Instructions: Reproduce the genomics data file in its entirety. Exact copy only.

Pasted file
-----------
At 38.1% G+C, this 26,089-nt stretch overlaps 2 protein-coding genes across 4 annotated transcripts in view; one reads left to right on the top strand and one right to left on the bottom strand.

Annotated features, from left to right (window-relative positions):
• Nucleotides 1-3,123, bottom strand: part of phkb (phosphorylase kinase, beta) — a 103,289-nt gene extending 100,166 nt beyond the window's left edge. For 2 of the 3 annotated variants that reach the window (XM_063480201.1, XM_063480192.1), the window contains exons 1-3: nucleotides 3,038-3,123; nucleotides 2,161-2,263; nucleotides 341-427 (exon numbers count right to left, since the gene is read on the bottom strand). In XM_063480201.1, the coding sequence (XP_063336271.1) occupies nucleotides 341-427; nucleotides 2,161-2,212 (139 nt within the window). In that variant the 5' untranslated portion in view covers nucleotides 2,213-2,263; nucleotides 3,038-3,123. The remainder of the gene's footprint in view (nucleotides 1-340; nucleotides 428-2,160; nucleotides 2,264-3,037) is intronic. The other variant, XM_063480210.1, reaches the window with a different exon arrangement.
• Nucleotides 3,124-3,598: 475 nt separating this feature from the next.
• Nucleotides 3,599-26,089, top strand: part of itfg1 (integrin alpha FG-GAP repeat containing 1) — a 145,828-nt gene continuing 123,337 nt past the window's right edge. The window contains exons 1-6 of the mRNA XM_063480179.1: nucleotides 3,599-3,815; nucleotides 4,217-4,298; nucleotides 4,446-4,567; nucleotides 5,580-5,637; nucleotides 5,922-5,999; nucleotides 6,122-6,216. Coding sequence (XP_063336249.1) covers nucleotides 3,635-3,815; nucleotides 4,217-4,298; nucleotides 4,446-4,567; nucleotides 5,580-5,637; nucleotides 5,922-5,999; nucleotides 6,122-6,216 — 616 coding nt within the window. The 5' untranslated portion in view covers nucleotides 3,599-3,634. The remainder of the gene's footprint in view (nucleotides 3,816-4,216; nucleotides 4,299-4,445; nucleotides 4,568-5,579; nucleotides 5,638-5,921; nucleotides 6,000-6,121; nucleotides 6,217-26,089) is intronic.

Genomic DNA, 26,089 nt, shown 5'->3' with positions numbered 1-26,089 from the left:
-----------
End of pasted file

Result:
At 38.1% G+C, this 26,089-nt stretch overlaps 2 protein-coding genes across 4 annotated transcripts in view; one reads left to right on the top strand and one right to left on the bottom strand.

Annotated features, from left to right (window-relative positions):
• Nucleotides 1-3,123, bottom strand: part of phkb (phosphorylase kinase, beta) — a 103,289-nt gene extending 100,166 nt beyond the window's left edge. For 2 of the 3 annotated variants that reach the window (XM_063480201.1, XM_063480192.1), the window contains exons 1-3: nucleotides 3,038-3,123; nucleotides 2,161-2,263; nucleotides 341-427 (exon numbers count right to left, since the gene is read on the bottom strand). In XM_063480201.1, the coding sequence (XP_063336271.1) occupies nucleotides 341-427; nucleotides 2,161-2,212 (139 nt within the window). In that variant the 5' untranslated portion in view covers nucleotides 2,213-2,263; nucleotides 3,038-3,123. The remainder of the gene's footprint in view (nucleotides 1-340; nucleotides 428-2,160; nucleotides 2,264-3,037) is intronic. The other variant, XM_063480210.1, reaches the window with a different exon arrangement.
• Nucleotides 3,124-3,598: 475 nt separating this feature from the next.
• Nucleotides 3,599-26,089, top strand: part of itfg1 (integrin alpha FG-GAP repeat containing 1) — a 145,828-nt gene continuing 123,337 nt past the window's right edge. The window contains exons 1-6 of the mRNA XM_063480179.1: nucleotides 3,599-3,815; nucleotides 4,217-4,298; nucleotides 4,446-4,567; nucleotides 5,580-5,637; nucleotides 5,922-5,999; nucleotides 6,122-6,216. Coding sequence (XP_063336249.1) covers nucleotides 3,635-3,815; nucleotides 4,217-4,298; nucleotides 4,446-4,567; nucleotides 5,580-5,637; nucleotides 5,922-5,999; nucleotides 6,122-6,216 — 616 coding nt within the window. The 5' untranslated portion in view covers nucleotides 3,599-3,634. The remainder of the gene's footprint in view (nucleotides 3,816-4,216; nucleotides 4,299-4,445; nucleotides 4,568-5,579; nucleotides 5,638-5,921; nucleotides 6,000-6,121; nucleotides 6,217-26,089) is intronic.

Genomic DNA, 26,089 nt, shown 5'->3' with positions numbered 1-26,089 from the left: